Let's say it again (a discussion on ADR)
So, we’ve been hard at work on audio cleanup for the film, and it’s caused us to venture into interesting territory that I thought might be good to discuss here!
While going through the audio of the film, we ran across a problem. In one scene, one of the actors has to deliver a very crucial line that sets up the next act of the film. For one reason or another, there was only one take of this line that we liked visually. Unfortunately, one of the other actors in this scene stepped on the crucial line, interrupting halfway through with his own line. Both actors were individually miced, but because they were standing next to each other, both mics picked up both actors’ voices, and there is no real way to separate their voices. As a result, while the take LOOKS good, its sound was more or less ruined.
What to do?
Well, sometimes an audio person can technically repair the line, rebuilding it out of existing audio from the multiple takes. Sometimes, this is not possible. Your options are then:
Re-shoot the scene. For us, this was more or less impossible. The location has changed too much with the seasons, and some of the actors are not available.
Use a different take. Possible, but not desirable. The other takes are just not as good, and for such an important moment, it might hurt the film to use a subpar take.
For us, option C is the only real option. Which leads us to the subject of…ADR. What is it?
Depending on who you talk to, ADR stands for “Additional Dialogue Replacement” or “Automated Dialogue Replacement.” It is also sometimes called Looping. No matter what it’s called, this is basically what it entails.
For location dialogue that is not useable, the actor will be brought into a recording studio during post-production, in order to re-record the line or lines of dialogue, syncing as exactly as possible to the original line delivery.
As you may imagine, this is a difficult, painstaking process, but definitely a necessary evil. I heard an estimate that between 30 and 70% of dialogue in most Hollywood films is ADR’d. Luckily for us, we only have to do it for a couple of lines. But odds are, you may have to do this in your film. So how do you do it?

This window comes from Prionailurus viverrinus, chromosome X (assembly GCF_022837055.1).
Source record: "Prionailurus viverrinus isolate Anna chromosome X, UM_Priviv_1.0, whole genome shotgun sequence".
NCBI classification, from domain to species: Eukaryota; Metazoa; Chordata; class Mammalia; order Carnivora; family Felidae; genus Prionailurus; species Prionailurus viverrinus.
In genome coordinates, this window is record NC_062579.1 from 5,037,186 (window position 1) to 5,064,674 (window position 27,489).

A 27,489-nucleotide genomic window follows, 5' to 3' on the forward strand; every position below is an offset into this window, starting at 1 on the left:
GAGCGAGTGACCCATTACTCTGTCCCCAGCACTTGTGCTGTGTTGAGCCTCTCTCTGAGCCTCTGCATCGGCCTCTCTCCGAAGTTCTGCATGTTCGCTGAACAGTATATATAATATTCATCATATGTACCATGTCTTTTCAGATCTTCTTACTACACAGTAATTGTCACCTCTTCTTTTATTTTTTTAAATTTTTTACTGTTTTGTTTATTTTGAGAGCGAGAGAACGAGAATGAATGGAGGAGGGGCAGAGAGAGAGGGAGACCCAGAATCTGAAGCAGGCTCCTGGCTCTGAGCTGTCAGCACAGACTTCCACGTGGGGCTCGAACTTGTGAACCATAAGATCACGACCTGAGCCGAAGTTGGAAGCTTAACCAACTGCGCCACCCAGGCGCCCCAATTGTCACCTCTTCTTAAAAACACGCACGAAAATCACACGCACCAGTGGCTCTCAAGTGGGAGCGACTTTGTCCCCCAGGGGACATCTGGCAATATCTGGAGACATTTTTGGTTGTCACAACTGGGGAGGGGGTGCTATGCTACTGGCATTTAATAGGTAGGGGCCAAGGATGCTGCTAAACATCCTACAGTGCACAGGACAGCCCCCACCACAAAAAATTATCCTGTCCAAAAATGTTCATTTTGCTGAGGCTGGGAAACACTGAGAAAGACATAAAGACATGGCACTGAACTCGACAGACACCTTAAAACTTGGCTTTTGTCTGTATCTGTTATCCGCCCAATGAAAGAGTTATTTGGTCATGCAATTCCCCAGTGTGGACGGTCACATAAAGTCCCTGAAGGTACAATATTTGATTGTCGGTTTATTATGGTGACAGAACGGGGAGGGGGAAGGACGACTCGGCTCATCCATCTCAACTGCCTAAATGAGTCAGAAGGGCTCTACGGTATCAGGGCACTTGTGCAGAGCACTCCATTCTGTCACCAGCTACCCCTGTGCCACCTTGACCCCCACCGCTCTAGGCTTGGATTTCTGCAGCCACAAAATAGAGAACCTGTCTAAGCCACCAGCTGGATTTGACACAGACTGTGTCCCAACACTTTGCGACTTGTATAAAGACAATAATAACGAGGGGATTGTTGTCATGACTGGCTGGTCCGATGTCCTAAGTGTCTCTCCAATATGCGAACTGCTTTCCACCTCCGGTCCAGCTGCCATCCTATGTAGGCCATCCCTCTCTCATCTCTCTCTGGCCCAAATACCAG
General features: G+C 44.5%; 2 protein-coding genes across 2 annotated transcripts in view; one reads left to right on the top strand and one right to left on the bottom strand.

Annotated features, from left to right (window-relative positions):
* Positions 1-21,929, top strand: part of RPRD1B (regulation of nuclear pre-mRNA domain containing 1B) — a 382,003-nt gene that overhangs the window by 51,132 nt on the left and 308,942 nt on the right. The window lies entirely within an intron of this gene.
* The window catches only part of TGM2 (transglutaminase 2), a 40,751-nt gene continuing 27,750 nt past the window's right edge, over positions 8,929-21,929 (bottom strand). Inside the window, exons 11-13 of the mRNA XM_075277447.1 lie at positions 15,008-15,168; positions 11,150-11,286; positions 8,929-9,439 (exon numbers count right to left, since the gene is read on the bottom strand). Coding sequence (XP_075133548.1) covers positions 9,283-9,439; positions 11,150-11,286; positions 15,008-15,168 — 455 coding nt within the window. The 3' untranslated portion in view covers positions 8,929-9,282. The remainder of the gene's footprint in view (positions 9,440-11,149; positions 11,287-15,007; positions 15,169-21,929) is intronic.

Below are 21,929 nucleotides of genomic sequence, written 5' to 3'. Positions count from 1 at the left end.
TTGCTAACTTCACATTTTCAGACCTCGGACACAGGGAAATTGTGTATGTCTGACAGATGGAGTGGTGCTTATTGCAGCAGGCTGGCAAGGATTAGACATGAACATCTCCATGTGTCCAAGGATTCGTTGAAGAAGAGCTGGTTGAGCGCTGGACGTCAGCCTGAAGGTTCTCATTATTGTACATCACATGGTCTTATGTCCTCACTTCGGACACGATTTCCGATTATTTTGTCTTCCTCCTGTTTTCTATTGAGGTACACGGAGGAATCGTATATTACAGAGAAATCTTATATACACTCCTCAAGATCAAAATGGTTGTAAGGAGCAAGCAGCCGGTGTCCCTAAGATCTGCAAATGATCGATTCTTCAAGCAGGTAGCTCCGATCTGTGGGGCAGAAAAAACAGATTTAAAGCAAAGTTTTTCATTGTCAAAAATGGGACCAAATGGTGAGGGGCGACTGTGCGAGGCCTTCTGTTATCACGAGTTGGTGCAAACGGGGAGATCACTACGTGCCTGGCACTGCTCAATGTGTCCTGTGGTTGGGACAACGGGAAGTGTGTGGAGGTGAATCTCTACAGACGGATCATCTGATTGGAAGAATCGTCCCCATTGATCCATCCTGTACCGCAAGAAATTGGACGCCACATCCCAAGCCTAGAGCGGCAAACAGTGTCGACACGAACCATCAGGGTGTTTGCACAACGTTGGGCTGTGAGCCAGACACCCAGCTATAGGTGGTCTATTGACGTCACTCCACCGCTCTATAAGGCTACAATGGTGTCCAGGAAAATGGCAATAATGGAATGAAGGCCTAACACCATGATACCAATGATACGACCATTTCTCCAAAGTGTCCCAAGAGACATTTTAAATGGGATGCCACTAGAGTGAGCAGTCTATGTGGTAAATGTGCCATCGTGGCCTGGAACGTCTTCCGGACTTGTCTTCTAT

Well first, you want to choose what kind of ADR you want to do. There are two basic types: visual looping and audio looping.
In visual looping, the actor listens to the line that needs to be replaced on loop (hence “looping,”) to get a feel for exactly how it is delivered, and to give them a chance to practice syncing their delivery as exactly as possible, word for word. This is the crucial point: the new delivery must match the actor’s original lip movements, otherwise it will be out of sync and won’t work. Generally, the actor must be within 10 milliseconds of the original take for it to work. Once the actor feels ready, the actor will simultaneously watch themselves and a recording of the original location take, visually matching their delivery. While some people prefer this method because the actor is more likely to match the emotion of the original take, it is slightly harder to sync this way and a bit more technically difficult, as you must set up multiple monitors or a split screen so that the actor can watch both themselves and the original take.
Audio looping is similar, but with some important differences. In this method the actor will again listen to the original line on loop, sometimes also watching the original clip. Once the actor is ready, they will re-record the line, sometimes while the original line plays in their headphones, while watching the original take to help them match the lip movements. This is the method we used, and the method I recommend for first-time loopers. While some people say the actor is more likely to get caught up in syncing the line and may deliver a more lifeless take, you are more likely to get a synced line, and we will talk about ways to get the actor to deliver the looped line well.